Behind The Scenes: Don Jonson, S. Craig Zahler & Mel Gibson On The Set Of DRAGGED ACROSS CONCRETE

Writer/director S. Craig Zahler‘s 2018 film, Dragged Across Concrete plays-out like a cinematic novel. It’s a film with little digressions which expand on supporting characters, unveiling who they are so that we get to know them and understand them. A less assured director may have felt the need to cut these, but Zahler lets his film breathe, unfolding at a deliberate pace (it clocks in at 2 hours 39 minutes). It’s almost poetic in its stillness, with Zahler setting-up the monotony of a stakeout and the realism of a low-key car chase. It’s this minutiae which helps make Dragged Across Concrete great, putting it on the same plain as the likes of The French Connection and Prince Of The City.

Zahler’s script for Dragged Across Concrete is punchy and well written. The inter-play between Gibson and Vaughn includes some incredible (and at times darkly funny) dialogue which is up there with the type of thing Raymond Chandler would have punched out on his battered Underwood. A lot of writers attempt to deliver this style of dialogue – most fail but Zahler is one of the few who has the right ear for crafting wise-ass cracks and tough put-downs.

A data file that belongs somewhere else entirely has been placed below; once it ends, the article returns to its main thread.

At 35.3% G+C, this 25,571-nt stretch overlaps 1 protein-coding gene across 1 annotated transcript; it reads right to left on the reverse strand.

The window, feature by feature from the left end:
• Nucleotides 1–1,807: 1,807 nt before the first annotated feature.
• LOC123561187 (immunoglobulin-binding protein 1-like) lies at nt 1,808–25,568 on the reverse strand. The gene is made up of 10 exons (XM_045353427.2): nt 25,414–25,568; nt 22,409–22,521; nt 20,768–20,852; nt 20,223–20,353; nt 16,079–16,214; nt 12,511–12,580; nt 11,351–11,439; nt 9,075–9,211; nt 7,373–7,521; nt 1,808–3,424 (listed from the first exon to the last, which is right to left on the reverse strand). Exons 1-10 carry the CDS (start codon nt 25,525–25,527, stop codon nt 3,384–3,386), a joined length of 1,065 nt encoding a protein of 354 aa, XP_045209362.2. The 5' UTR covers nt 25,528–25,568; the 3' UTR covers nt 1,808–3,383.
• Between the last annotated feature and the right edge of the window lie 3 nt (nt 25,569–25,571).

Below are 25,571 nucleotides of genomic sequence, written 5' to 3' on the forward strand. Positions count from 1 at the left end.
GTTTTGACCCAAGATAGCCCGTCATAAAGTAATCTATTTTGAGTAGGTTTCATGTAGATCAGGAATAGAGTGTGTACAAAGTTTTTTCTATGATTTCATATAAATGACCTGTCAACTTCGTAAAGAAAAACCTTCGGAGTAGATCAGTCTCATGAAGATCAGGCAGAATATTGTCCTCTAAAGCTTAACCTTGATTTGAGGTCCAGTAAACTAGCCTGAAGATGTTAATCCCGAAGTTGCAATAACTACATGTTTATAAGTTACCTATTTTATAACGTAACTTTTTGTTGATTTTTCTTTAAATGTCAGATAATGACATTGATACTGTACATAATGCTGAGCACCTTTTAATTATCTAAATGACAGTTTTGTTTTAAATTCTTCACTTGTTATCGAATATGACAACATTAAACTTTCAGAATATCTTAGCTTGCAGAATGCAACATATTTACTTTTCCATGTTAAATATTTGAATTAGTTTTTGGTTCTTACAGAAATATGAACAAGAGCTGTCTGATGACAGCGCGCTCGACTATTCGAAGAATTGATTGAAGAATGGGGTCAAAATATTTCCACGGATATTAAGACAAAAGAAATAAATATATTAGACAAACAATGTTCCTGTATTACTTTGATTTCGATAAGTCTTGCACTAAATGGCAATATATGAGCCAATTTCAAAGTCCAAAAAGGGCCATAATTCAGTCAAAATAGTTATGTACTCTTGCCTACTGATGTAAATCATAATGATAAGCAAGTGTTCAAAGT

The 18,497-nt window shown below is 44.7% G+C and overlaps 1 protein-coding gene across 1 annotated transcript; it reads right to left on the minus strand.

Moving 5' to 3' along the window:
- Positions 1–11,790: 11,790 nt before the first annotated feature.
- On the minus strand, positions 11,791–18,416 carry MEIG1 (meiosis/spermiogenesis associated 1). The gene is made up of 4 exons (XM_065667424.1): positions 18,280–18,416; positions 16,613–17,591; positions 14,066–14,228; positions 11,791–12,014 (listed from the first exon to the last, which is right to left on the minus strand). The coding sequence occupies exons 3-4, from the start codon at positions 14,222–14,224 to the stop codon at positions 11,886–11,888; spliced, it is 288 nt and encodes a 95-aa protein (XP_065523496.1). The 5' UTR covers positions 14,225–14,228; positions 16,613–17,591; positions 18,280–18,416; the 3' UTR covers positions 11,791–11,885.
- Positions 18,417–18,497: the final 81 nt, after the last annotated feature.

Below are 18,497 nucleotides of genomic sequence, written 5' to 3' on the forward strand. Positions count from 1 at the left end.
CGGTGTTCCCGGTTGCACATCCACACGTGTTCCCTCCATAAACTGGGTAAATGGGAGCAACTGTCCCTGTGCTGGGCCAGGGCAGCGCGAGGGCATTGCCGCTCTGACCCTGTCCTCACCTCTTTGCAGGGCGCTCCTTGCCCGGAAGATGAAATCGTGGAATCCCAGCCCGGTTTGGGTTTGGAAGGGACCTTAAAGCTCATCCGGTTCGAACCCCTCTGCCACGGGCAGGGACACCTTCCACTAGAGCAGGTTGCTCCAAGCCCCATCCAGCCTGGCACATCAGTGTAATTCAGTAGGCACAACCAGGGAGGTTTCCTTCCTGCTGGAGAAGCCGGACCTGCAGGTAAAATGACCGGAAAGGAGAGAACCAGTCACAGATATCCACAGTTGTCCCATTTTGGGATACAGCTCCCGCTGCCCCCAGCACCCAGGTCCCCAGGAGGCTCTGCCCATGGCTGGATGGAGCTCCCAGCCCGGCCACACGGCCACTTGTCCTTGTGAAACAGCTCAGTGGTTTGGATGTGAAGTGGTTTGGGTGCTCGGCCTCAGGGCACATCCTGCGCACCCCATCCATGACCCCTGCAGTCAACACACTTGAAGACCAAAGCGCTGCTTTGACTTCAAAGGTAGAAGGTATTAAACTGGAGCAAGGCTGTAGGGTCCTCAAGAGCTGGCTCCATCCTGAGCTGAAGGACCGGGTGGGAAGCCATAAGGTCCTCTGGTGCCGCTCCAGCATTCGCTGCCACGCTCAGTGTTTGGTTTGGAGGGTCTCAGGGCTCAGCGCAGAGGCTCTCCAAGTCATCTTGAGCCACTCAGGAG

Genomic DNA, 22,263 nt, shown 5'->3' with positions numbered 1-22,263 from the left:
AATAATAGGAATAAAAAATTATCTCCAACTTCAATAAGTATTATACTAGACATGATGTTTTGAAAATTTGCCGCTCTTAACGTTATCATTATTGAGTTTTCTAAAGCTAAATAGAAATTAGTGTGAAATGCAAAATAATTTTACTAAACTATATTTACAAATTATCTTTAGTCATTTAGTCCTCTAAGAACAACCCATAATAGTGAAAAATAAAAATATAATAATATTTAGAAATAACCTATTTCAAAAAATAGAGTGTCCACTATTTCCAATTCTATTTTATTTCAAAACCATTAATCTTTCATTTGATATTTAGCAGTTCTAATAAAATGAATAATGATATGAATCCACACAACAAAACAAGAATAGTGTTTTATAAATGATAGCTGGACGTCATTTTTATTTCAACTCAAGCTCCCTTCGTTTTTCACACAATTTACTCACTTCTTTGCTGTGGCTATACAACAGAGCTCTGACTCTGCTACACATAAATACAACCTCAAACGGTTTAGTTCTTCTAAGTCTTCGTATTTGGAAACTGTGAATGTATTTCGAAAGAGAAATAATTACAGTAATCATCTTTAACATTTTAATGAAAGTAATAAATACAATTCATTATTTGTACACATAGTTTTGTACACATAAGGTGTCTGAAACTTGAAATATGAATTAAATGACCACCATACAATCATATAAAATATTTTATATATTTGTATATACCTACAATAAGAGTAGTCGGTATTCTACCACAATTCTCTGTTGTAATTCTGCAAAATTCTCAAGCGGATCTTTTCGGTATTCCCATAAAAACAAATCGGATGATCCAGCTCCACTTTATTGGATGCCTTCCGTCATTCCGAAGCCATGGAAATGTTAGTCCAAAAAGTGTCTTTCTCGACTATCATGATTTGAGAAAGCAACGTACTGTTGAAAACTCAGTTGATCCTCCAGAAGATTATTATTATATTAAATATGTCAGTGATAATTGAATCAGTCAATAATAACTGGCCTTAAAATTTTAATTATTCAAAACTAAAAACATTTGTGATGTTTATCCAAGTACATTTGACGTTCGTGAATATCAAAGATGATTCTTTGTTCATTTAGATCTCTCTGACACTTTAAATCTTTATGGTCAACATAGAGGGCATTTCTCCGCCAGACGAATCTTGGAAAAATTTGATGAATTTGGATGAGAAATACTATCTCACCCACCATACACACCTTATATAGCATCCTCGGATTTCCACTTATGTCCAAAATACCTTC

Mel Gibson and Vince Vaughn are exceptional as the cops suffering under the implications of woke political correctness. Both ditch their leading man credentials to embrace their inner character actors. There’s no room for glamour – this is a hard-boiled film which feels liked it was pulled from the 1970s. The streets aren’t getting any safer, but Ridgeman and Lurasetti are forced to change their ways to keep within a world which sees a slap on the wrist as police brutality. Gibson is willing to tackle this head-on, delivering a layered performance with a tremendous amount of stillness. Some will attack him for Ridgeman’s politics, while others will applaud him for embracing the character’s darker elements. Gibson deserves to be lauded for this brave move. He has a lot of moments which offer different shades to his character – be that when he’s talking with his wife (Laurie Holden) or being reprimanded by his boss (a great Don Johnson). He’s a man who has been made tough by the dangerous world he inhibits. Vaughn is equally good, playing his role with the right amount of camaraderie and respect for Gibson. His character might not be as rich, but his performance is no less impressive.

Dragged Across Concrete had a limited cinematic release around the globe, where it grossed $660,132.